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More on Chinese bank failures

from Kev Moore

(Yicai Global) June 23 – Individuals from across China have been depositing as much as millions of Chinese yuan, equivalent to hundreds of thousands of US dollars, into accounts in central Henan province’s rarely heard-of rural banks. Third-party platforms run by Chinese internet and fintech giants such as Baidu, and Lufax are playing an important role in guiding the funds to these lenders, which offer an above-average interest rate.

Yuzhou Xin Minsheng Village Bank, Shangcai Huimin Village Bank, Zhecheng Huanghuai Community Bank, and the New Oriental Country Bank of Kaifeng all came to the public eye recently after a number of depositors were unable to withdraw cash as their Covid-19 health codes inexplicably turned red, preventing them from leaving their homes. This sparked an investigation into an organization called New Wealth Group whose owner has stakes in the four banks. (Read more about New Wealth Group:

Funds are being directed to these four banks through over 30 third-party channels, such as Baidu’s DuXiaoman Financial, JD.Com’s JD Digits, Ping An Insurance (Group)’s Koudai Bank, Trip.Com’s Ctrip Finance, smartphone makers’ e-wallets, such as Xiaomi Finance and Oppo Wallet and internet financial platforms Binhai (Tianjin) Financial Assets Exchange and Lufax Holding, according to documents from these banks. And several depositors told Yicai Global, that they are offering rates of around 5 percent a year, much higher than most banks.

Third-party platforms must have a financial license in order to sell wealth management products, but there is no such requirement for selling deposit products, where they mainly play an introductory role.

Some platforms, such as JD Digits, charge an introductory fee per client. But most, including DuXiaoman and Lufax, charge a proportion of the deposits, an ex-employee of a third-party platform told Yicai Global.

Wang Feng and her family had deposited more than CNY600,000 (USD89,781) in the four Henan banks as of December 2020, she told Yicai Global. They bought five-year fixed-term deposits through DuXiaoman at an annual interest rate of 4.8 percent which are protected by a ‘deposit insurance,’ she added. According to Chinese law, deposits of over CNY500,000 in a single account are covered by deposit insurance and can be fully redeemed.

Wei An deposited CNY100,000 (USD15,000) in Shangcai Huimin Village Bank through a wealth management platform Wacaibao. His savings, though, stopped bearing interest from May 29. “There is no reason to be concerned,” the app’s customer service responded. “Wacaibao has penned cooperation agreements with the bank, and all savings products are protected by the country’s laws and deposit insurance.”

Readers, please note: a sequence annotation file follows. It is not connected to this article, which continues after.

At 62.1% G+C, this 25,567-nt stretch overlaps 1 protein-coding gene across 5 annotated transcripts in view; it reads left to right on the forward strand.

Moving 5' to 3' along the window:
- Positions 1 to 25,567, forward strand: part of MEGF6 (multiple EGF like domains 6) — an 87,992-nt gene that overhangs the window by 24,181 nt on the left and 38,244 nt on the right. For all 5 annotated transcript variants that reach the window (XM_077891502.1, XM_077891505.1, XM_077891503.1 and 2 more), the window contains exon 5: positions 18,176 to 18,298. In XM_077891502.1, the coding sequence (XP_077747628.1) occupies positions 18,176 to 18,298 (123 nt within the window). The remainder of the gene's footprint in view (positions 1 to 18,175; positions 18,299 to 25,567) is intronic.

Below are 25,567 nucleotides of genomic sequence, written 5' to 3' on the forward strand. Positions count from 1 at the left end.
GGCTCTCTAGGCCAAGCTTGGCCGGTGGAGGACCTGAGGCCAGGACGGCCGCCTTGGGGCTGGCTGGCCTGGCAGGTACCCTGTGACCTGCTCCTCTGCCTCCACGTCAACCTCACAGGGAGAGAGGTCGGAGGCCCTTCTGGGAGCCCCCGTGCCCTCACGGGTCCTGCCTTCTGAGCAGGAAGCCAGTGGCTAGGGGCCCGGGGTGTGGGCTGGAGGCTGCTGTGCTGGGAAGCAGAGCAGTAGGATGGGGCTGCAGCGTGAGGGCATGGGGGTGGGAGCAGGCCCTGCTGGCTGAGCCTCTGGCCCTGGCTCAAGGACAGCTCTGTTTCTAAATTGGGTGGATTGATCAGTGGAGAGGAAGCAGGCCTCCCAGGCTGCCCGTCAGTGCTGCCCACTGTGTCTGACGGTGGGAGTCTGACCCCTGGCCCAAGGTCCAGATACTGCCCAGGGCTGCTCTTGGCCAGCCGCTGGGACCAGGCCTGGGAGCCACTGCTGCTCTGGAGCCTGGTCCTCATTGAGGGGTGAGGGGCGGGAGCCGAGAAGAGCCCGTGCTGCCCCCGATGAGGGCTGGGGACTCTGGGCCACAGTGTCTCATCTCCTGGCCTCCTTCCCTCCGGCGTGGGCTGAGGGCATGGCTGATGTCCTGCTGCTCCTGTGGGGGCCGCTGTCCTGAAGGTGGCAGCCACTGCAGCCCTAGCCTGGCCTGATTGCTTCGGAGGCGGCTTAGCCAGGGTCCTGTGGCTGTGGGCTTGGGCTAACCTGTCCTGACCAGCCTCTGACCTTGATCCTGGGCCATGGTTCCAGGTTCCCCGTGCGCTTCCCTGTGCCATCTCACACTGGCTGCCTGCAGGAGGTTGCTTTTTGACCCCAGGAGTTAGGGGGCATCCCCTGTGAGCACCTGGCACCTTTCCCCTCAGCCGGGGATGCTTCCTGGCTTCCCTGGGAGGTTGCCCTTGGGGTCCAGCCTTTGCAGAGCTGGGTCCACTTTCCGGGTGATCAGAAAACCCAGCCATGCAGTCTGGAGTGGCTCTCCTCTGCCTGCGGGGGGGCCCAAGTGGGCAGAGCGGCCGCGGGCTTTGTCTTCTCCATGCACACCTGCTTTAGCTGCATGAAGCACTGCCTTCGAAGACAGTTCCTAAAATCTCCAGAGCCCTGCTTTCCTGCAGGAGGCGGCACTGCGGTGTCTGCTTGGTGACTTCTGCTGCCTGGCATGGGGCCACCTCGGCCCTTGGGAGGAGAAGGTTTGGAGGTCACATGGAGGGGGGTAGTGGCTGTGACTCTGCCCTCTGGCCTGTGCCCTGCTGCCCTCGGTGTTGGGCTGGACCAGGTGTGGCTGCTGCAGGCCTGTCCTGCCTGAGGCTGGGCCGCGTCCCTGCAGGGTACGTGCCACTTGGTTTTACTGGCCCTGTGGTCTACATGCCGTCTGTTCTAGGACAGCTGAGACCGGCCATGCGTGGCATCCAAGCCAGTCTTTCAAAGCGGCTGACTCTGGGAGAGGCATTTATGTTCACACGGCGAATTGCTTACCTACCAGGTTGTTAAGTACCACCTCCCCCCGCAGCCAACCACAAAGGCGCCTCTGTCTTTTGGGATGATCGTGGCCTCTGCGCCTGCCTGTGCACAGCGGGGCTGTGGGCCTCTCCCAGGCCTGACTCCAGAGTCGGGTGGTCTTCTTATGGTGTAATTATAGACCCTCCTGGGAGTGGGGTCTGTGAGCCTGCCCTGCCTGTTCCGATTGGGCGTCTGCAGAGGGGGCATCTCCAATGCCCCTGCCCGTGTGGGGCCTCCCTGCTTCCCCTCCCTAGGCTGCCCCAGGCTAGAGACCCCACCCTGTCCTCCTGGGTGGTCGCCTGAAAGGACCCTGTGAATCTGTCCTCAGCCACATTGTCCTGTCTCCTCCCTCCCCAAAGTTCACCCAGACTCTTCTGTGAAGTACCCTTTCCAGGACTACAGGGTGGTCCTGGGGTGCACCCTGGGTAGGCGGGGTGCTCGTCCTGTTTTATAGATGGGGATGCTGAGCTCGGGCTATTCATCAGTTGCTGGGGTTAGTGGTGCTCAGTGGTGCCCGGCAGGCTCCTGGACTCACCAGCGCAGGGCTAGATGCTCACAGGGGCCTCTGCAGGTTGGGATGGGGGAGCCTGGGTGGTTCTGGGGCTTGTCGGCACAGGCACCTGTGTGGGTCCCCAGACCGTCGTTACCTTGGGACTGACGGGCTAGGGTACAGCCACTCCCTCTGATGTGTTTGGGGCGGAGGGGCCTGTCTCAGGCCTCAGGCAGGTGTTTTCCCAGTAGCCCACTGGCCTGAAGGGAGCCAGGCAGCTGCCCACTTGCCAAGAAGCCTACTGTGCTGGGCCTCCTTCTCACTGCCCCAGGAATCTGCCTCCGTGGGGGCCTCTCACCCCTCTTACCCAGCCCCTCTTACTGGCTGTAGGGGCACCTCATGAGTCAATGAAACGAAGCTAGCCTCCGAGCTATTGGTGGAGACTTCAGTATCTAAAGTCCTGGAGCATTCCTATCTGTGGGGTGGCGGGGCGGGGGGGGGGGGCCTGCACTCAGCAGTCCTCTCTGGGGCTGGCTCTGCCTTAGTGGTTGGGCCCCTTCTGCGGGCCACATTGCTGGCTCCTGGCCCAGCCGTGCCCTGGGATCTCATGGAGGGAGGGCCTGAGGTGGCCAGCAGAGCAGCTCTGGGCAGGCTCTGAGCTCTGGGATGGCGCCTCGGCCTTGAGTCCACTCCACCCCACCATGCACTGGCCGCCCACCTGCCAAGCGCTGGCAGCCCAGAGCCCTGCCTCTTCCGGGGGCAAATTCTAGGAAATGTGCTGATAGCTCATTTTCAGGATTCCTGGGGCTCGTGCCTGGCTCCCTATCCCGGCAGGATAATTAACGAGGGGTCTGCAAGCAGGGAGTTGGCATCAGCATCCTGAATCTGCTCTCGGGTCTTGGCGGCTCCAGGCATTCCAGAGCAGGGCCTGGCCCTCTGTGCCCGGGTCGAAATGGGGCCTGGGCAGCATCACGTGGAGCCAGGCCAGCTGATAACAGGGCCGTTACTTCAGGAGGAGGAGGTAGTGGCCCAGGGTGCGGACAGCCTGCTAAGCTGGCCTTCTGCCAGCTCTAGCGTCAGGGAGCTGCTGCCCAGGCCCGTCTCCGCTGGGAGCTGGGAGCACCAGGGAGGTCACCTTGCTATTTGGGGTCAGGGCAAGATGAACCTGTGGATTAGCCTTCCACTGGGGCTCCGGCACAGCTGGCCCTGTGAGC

Dodgy Dealings

Since 2020,Minsheng Village Bank, Huimin Village Bank, Zhecheng Huanghuai Community Bank, and Anhui province-based Guzhen New River Huai Village and Township Bank connected with Du Xiaoman, JD Digits, Binhai FAE and other internet-based financial platforms through a liaison platform called Junzheng Zhida.

Yuzhou Xin Minsheng Village Bank, Shangcai Huimin Village Bank, Zhecheng Huanghuai Community Bank and the New Oriental Country Bank of Kaifeng each announced on June 20 that they will ‘start online registration of clients from now on to conform with requirements by financial authorities’ in an effort to offer more transparency.

Last January, the financial regulator stipulated that lenders must not sell fixed-term deposits on non-self-operated online platforms” and “those products that had already been sold before the new ruling was issued will be discontinued once they are due,” Liu Anbang, partner of DeHeng Law Offices, told Yicai Global. Third-party platforms’ liability, should they be found to have defrauded depositors or participated in the unlawful collection of public funds, will be determined based on the role they played.

If New Wealth is found guilty of illegally seizing public deposits, the money will be frozen and returned to depositors, although there is a risk that they might not get their money back, Liu said.

(Names have been changed to protect the person’s identity)

Editors: Chen Juan, Kim Taylor

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